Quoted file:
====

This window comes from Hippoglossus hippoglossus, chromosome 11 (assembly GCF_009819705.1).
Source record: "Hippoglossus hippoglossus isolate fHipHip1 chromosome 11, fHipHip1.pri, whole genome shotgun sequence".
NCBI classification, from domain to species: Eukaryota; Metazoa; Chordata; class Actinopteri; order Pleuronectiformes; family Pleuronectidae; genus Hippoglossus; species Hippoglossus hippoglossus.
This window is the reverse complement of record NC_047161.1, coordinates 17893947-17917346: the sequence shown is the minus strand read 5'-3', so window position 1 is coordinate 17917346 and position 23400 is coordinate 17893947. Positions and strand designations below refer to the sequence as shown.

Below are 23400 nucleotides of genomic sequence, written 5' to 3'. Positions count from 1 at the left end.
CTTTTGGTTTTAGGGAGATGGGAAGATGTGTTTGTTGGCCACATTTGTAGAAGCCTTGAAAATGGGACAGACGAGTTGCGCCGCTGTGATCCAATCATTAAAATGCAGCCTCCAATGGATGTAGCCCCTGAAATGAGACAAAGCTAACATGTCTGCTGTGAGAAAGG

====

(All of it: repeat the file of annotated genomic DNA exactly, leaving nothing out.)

This window comes from Hippoglossus hippoglossus, chromosome 11 (assembly GCF_009819705.1).
Source record: "Hippoglossus hippoglossus isolate fHipHip1 chromosome 11, fHipHip1.pri, whole genome shotgun sequence".
NCBI classification, from domain to species: Eukaryota; Metazoa; Chordata; class Actinopteri; order Pleuronectiformes; family Pleuronectidae; genus Hippoglossus; species Hippoglossus hippoglossus.
This window is the reverse complement of record NC_047161.1, coordinates 17893947-17917346: the sequence shown is the minus strand read 5'-3', so window position 1 is coordinate 17917346 and position 23400 is coordinate 17893947. Positions and strand designations below refer to the sequence as shown.

Below are 23400 nucleotides of genomic sequence, written 5' to 3'. Positions count from 1 at the left end.
CTTTTGGTTTTAGGGAGATGGGAAGATGTGTTTGTTGGCCACATTTGTAGAAGCCTTGAAAATGGGACAGACGAGTTGCGCCGCTGTGATCCAATCATTAAAATGCAGCCTCCAATGGATGTAGCCCCTGAAATGAGACAAAGCTAACATGTCTGCTGTGAGAAAGG